At that point Castro approached an unarmed Baker, and they got into a scuffle, Castro told investigators. Castro claimed Baker shoulder-checked him and was resisting commands to comply with a police officer. Castro chased Baker into a dark alley behind a Little Caesars Pizza restaurant. Castro reported that while in the dark, Baker turned and said he wouldn't go to jail, and charged at the officer with his hand reaching toward his waistband. That's when, Castro told investigators, he was in fear for his life and let off a single round into Baker's chest, killing him.
"We didn't just take officer Castro's word for it. But the fact of the matter was we didn't have any other eyewitnesses to the shooting that took place in the dark alley," Ramirez said. Investigators interviewed 19 people, including two women who said they saw the dispute in the open parking lot area, and corroborated what Castro was saying about Baker's aggressive behavior.
Houston Police Chief Charles McClelland released this statement following the grand jury's decision to clear one of his officers:
"We respect the grand jury's decision in this case. This is certainly a tragic and unfortunate incident for the officer involved and the family of Jordan Baker. We will continue to evaluate our policies and training in an attempt to prevent these types of incidents in the future. We are in the process of developing a new foot pursuit policy designed to protect officers and the citizens they encounter. We place the highest priority on human life and we encourage anyone that has interactions with police to follow and obey the commands and instructions of officers. There is always a proper place and time to contest your arrest or file a police complaint. I have forwarded this investigation to the local office of the FBI for its review to ensure there are no civil rights violations."
Still, Baker's supporters outside the courthouse Tuesday bristled at the grand jury's decision.
"To hand a decision down like this, 48 hours before Christmas, is unconscionable," said activist Deric Muhammad, who has acted as a spokesperson of sorts for the Baker family. "It's as if they put a non-indictment in the box, wrapped it up, put a bow on it and gave it to this mother to take home, and said Merry Christmas. That's the kind of system that we're dealing with here in Houston, Harris County."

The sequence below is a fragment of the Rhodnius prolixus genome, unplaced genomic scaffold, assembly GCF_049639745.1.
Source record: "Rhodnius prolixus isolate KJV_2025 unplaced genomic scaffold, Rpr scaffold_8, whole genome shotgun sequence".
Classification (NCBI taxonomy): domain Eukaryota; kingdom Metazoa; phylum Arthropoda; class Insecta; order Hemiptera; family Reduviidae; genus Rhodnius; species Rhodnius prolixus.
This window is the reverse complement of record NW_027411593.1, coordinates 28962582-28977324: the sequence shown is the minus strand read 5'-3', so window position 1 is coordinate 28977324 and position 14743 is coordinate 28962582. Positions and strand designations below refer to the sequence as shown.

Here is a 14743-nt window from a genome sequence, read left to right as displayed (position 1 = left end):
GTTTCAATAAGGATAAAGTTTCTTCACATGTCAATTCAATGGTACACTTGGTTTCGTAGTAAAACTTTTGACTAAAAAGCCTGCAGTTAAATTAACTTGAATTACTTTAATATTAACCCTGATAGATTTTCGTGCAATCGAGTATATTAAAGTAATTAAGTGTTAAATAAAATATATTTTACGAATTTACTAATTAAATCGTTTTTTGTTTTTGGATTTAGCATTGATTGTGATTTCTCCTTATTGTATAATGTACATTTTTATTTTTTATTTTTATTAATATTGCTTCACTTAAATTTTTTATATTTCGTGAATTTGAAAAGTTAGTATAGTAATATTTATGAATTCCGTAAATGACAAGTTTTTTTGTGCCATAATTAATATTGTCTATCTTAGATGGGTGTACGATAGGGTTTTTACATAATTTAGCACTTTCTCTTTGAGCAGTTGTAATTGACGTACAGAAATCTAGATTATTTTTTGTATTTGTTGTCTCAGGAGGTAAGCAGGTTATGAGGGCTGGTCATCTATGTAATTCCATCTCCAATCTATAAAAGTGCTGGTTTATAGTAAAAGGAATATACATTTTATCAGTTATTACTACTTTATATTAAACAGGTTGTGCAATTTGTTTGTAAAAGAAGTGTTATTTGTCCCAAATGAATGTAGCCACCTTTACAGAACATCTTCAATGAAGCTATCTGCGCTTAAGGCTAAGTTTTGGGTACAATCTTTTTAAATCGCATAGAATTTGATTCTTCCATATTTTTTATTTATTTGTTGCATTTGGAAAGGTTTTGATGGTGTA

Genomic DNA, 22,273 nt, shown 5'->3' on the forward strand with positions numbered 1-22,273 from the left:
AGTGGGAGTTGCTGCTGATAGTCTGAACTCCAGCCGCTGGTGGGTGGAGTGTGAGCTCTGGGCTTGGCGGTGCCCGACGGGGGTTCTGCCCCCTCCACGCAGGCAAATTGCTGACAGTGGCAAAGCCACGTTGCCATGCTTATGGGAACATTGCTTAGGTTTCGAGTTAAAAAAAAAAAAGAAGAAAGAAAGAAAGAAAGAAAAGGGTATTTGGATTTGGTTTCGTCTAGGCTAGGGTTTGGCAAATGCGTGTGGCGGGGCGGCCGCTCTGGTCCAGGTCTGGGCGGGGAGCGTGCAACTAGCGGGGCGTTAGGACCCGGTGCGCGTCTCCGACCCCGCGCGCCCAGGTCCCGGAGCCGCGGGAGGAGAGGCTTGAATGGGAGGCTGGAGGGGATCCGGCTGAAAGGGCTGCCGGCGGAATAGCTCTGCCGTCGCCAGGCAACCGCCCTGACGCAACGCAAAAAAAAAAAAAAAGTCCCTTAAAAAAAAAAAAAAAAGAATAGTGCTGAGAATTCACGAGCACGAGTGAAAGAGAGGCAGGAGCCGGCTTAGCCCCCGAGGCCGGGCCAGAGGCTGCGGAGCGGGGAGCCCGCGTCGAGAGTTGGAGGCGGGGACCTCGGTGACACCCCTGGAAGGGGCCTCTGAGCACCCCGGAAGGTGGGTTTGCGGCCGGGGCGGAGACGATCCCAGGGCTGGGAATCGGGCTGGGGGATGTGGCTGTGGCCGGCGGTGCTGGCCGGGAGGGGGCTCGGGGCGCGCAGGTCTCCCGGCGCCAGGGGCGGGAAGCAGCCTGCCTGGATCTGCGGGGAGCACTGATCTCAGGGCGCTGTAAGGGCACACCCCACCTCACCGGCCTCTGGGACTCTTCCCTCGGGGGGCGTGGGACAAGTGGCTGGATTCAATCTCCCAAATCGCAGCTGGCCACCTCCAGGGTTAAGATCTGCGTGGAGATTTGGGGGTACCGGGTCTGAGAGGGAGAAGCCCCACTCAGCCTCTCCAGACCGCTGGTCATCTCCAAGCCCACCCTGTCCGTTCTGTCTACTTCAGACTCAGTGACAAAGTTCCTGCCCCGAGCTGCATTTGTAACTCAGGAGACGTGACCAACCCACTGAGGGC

The grand jury's decision was announced just after 1 p.m. when a large group of family and supporters poured out of the grand jury waiting area, some hand in hand. "What can I say? So much for justice; and welcome to Ferguson, Texas," Muhammad told reporters.
Earlier Tuesday morning, members of the National Black United Front protested while a phalanx of police watched near the doors to the Criminal Justice Center. After the decision was delivered, most of the protesters had gone, except for members of the Houston Justice Coalition who stuck around to support Janet Baker.
Durrell Douglas, one of the organizers with the group, said the fight for Jordan Baker wouldn't stop. "I'm not surprised; I'm disappointed, but still optimistic we can make this right. Jordan Baker's life is at least worthy of a trial."
Meanwhile, Muhammad promised to work on Baker's case through the holidays and take it further than the Harris County grand jury. He called for a federal investigation, and said lawyers in Washington, D.C., were already pursuing the matter. Muhammad said a rally and protest are planned for Monday afternoon, December 29, outside the Criminal Justice Center, with more public action to follow.
"As we always say with our protests, if there is no justice, there can be no peace. And today they handed out injustice," Muhammad said. "Don't be surprised if somebody's peace is broken. Even after the grand jury decision, Jordan's life still matters."